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IBM Researchers Use Sandcastle Mechanics to Improve Heat Dissipation in Stacked Chips

When kids build sandcastles on the beach, they usually don’t think about the physics involved—unless they have an IQ of 170 and received early admission to MIT. But maybe they should. After all, the science behind a day at the beach represents a new approach IBM Research is taking toward building stacked chips.

Based on what’s called capillary bridging, the approach includes injecting nanoparticle-filled liquids into stacks, letting the liquid evaporate and then creating necks that allow for greater heat dissipation in 3-D stacks than traditional methods.

“With the research we’re conducting, the necks are formed by adding a mix of liquid and nanoparticles, followed by evaporation of the liquid, which pulls the nanoparticles into the contact zones between the large particles.”
—Gerd Schlottig, IBM researcher

According to Gerd Schlottig, IBM researcher, this helps the concept of 3-D chip stacking for high-performance applications move from the experimental to the practical, overcoming the seemingly insurmountable problem of ever-faster computers drawing more and more energy from the power grid.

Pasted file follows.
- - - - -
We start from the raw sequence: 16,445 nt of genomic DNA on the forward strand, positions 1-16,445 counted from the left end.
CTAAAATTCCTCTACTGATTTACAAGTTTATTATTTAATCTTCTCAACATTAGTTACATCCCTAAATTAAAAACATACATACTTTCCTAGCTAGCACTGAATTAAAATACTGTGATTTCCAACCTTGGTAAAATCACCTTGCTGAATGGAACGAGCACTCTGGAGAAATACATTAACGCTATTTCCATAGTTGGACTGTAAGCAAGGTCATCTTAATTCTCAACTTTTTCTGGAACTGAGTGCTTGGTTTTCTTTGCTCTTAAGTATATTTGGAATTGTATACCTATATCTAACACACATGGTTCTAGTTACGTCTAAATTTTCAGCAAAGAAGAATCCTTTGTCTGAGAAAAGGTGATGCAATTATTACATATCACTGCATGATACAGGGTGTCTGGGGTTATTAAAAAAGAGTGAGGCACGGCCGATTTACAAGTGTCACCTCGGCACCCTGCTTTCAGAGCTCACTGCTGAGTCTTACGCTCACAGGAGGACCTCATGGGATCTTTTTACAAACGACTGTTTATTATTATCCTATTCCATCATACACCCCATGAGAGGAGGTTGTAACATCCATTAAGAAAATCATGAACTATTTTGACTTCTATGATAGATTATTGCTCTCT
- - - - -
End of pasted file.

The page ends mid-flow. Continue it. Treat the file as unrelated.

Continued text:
Q. What’s the significance of stacked chips?
There are two perspectives regarding that. One, when we go in the direction of a third dimension we can create chip technology that’s much more energy efficient than what we have now. Second, hardware systems can continue to scale in performance more than two or three years ahead of time when we go in a third dimension.

These factors are key because IT hardware consumes quite a significant amount of energy. In Europe, for example, information and communications hardware are consuming around 10 percent of the grid right now. In Western Europe, they consume about 100 billion kilowatt hours each year, which is more than the consumption of one of the smaller European countries. From both environmental and economic points of view, it’s important we try to reduce that consumption while also keeping it constant to get more value out of the same figure.

Jim Utsler, IBM Systems Magazine senior writer, has been covering the technology field for more than a decade. Jim can be reached at jjutsler@provide.net.

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